The Paloma features five simple ingredients : Blanco tequila, grapefruit, lime, soda and salt. The Paloma truly packs a punch, as these ingredients all work together and against each other. It manages to be sweet, sour, bitter and salty all at once. Served tall over ice as a highball is refreshing too. It is the perfect antidote to a parched throat on a summer’s day. Even better when you close your eyes and imagine you’re in Mexico.
Next, I look to Cuba to discuss the classic Daiquiri. The Daiquiri is eponymous for the town it was created in on the South Eastern tip of Cuba. Allegedly, it was created by an American engineer Jennings Cox in 1898. Legend has it Cox was hosting a cocktail party for friends, and he was preparing Gimlets (a cocktail combining gin, lime, and sugar). Apparently, Cox ran out of gin which was in short supply in Cuba. So he switched the gin for rum, Cuba’s national spirit and in plentiful supply.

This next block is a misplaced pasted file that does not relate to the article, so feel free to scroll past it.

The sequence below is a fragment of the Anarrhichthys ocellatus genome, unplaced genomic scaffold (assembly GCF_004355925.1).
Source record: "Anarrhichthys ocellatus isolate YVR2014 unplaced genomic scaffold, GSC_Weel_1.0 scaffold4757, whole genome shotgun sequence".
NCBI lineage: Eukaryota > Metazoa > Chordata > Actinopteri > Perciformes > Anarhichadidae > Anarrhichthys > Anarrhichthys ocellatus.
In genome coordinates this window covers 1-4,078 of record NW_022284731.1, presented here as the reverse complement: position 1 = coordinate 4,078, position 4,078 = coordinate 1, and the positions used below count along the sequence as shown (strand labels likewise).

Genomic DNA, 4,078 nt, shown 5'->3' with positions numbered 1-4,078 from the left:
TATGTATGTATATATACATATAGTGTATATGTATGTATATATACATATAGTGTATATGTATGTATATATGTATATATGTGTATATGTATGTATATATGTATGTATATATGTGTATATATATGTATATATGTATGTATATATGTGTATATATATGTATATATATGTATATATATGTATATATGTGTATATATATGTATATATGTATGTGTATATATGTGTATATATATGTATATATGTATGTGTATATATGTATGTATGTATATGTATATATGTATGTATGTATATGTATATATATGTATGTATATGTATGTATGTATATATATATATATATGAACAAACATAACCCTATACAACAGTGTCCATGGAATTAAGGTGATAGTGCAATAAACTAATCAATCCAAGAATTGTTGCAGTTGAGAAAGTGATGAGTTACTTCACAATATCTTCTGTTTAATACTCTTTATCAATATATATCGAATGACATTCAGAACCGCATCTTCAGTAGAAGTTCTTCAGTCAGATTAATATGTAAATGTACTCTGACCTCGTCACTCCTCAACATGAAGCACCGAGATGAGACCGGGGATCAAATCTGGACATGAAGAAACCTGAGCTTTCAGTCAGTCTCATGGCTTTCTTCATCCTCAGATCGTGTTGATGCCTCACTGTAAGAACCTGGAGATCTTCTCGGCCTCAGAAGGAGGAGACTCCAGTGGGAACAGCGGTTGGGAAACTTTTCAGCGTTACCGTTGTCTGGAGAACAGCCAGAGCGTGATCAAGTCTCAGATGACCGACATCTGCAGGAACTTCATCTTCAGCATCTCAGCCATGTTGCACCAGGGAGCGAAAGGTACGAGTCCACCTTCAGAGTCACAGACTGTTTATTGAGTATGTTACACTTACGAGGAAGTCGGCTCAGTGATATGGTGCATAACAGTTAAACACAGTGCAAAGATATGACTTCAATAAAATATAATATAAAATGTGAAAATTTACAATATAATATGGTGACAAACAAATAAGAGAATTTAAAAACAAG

What Cox created is clean, crisp, and sessionable. It is incredibly simple in its composition, like the Martini and both cocktails are robust and full of flavour. Writer Ernest Hemingway (pictured) spent much of his time writing in Cuba.
Reportedly, whilst searching for a bathroom in El Floridita, he spied a bartender preparing frozen daiquiris. Never one to refuse a drink, he took a sip and exclaimed “double the rum, and scrap the sugar.” The Hemingway daiquiri was thereby born which features blanco rum, lime, ruby red grapefruit juice and maraschino liqueur. Maraschino is an Italian liqueur composed of Marasca cherries which imbue a slight sweetness to the daiquiri, but ultimately highlight the sour nature of the lime juice.
Like many of the stories surrounding the cocktails I have discussed, the origins of the word cocktail itself have been widely debated. The term was recorded as early as 1798 and is referenced in newspaper publications. Although references to these mixed drinks can be traced back to the 18th century, it isn’t clear where the first cocktail was created. Perhaps we will never know.
Like history itself, the drinks we have grown to love and enjoy are susceptible to the same interrogation through the passage of time. But it is the legends and intrigue, and human stories that make the drinks all the more delicious. Cheers!